Law 23: Concentrate Your Forces

Conserve your forces and energies by keeping them concentrated at their strongest point.  You gain more by finding a rich mine and mining it deeper, than by flitting from one shallow mine to another – intensity defeats extensity every time.  When looking for sources of power to elevate you, find the one key patron, the fat cow who will give you milk for a long time to come.

Law 24: Play the Perfect Courtier

The perfect courtier thrives in a world where everything revolves around power and political dexterity.  He has mastered the art of indirection; he flatters, yields to superiors, and asserts power over others in the mot oblique and graceful manner.  Learn and apply the laws of courtiership and there will be no limit to how far you can rise in the court.

Law 25: Re-Create Yourself

Do not accept the roles that society foists on you.  Re-create yourself by forging a new identity, one that commands attention and never bores the audience.  Be the master of your own image rather than letting others define if for you.  Incorporate dramatic devices into your public gestures and actions – your power will be enhanced and your character will seem larger than life.

Law 26: Keep Your Hands Clean

You must seem a paragon of civility and efficiency: Your hands are never soiled by mistakes and nasty deeds.  Maintain such a spotless appearance by using others as scapegoats and cat’s-paws to disguise your involvement.

Law 27: Play on People’s Need to Believe to Create a Cultlike Following

People have an overwhelming desire to believe in something.  Become the focal point of such desire by offering them a cause, a new faith to follow.  Keep your words vague but full of promise; emphasize enthusiasm over rationality and clear thinking.  Give your new disciples rituals to perform, ask them to make sacrifices on your behalf.  In the absence of organized religion and grand causes, your new belief system will bring you untold power.

Law 28: Enter Action with Boldness

If you are unsure of a course of action, do not attempt it.  Your doubts and hesitations will infect your execution.  Timidity is dangerous:  Better to enter with boldness.  Any mistakes you commit through audacity are easily corrected with more audacity. Everyone admires the bold; no one honors the timid.

Law 29: Plan All the Way to the End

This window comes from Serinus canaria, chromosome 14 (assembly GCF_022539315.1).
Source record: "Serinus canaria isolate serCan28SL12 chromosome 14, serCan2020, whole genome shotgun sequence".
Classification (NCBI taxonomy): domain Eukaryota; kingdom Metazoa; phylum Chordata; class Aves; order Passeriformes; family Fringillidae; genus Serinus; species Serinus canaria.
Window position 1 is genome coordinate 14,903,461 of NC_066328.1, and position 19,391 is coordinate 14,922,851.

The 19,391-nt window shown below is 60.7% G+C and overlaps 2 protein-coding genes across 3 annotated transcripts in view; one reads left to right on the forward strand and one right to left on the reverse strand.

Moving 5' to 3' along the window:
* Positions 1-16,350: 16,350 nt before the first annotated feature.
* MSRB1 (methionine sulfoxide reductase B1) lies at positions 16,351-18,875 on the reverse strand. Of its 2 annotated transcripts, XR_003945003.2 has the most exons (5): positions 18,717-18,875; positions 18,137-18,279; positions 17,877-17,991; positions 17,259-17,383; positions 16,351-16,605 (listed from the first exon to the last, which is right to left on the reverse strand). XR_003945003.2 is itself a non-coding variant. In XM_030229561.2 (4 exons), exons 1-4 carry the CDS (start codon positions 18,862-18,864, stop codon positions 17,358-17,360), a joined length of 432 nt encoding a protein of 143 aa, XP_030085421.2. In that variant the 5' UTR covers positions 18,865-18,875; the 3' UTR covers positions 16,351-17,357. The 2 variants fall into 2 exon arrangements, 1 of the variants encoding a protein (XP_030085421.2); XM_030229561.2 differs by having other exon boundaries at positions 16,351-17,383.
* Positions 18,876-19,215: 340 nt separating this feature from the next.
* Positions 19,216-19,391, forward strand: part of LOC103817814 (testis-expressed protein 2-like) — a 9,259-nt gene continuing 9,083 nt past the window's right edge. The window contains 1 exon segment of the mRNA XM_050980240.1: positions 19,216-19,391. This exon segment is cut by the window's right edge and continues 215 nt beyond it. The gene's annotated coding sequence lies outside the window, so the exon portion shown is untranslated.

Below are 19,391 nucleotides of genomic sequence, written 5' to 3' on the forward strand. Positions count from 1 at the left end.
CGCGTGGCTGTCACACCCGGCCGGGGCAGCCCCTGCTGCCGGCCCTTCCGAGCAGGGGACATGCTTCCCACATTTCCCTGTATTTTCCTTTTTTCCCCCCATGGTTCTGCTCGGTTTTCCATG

The ending is everything.  Plan all the way to it, taking into account all the possible consequences, obstacles, and twists of fortune that might reverse your hard work and give the glory to others.  By planning to the end you will not be overwhelmed by circumstances and you will know when to stop.  Gently guide fortune and help determine the future by thinking far ahead.

Law 30: Make your Accomplishments Seem Effortless

Your actions must seem natural and executed with ease.  All the toil and practice that go into them, and also all the clever tricks, must be concealed.  When you act, act effortlessly, as if you could do much more.  Avoid the temptation of revealing how hard you work – it only raises questions.  Teach no one your tricks or they will be used against you.

Law 31: Control the Options: Get Others to Play with the Cards you Deal

The best deceptions are the ones that seem to give the other person a choice:  Your victims feel they are in control, but are actually your puppets.  Give people options that come out in your favor whichever one they choose.  Force them to make choices between the lesser of two evils, both of which serve your purpose.  Put them on the horns of a dilemma:  They are gored wherever they turn.

Law 32: Play to People’s Fantasies

The truth is often avoided because it is ugly and unpleasant.  Never appeal to truth and reality unless you are prepared for the anger that comes for disenchantment.  Life is so harsh and distressing that people who can manufacture romance or conjure up fantasy are like oases in the desert:  Everyone flocks to them. There is great power in tapping into the fantasies of the masses.

Law 33: Discover Each Man’s Thumbscrew

Everyone has a weakness, a gap in the castle wall.  That weakness is usual y an insecurity, an uncontrollable emotion or need; it can also be a small secret pleasure.  Either way, once found, it is a thumbscrew you can turn to your advantage.

Law 34: Be Royal in your Own Fashion:  Act like a King to be treated like one

The way you carry yourself will often determine how you are treated; In the long run, appearing vulgar or common will make people disrespect you.  For a king respects himself and inspires the same sentiment in others.  By acting regally and confident of your powers, you make yourself seem destined to wear a crown.

Law 35: Master the Art of Timing

Never seem to be in a hurry – hurrying betrays a lack of control over yourself, and over time.  Always seem patient, as if you know that everything will come to you eventually.  Become a detective of the right moment; sniff out the spirit of the times, the trends that will carry you to power.  Learn to stand back when the time is not yet ripe, and to strike fiercely when it has reached fruition.

Law 36: Disdain Things you cannot have:  Ignoring them is the best Revenge

By acknowledging a petty problem you give it existence and credibility.  The more attention you pay an enemy, the stronger you make him; and a small mistake is often made worse and more visible when you try to fix it.  It is sometimes best to leave things alone.  If there is something you want but cannot have, show contempt for it.  The less interest you reveal, the more superior you seem.

Law 37: Create Compelling Spectacles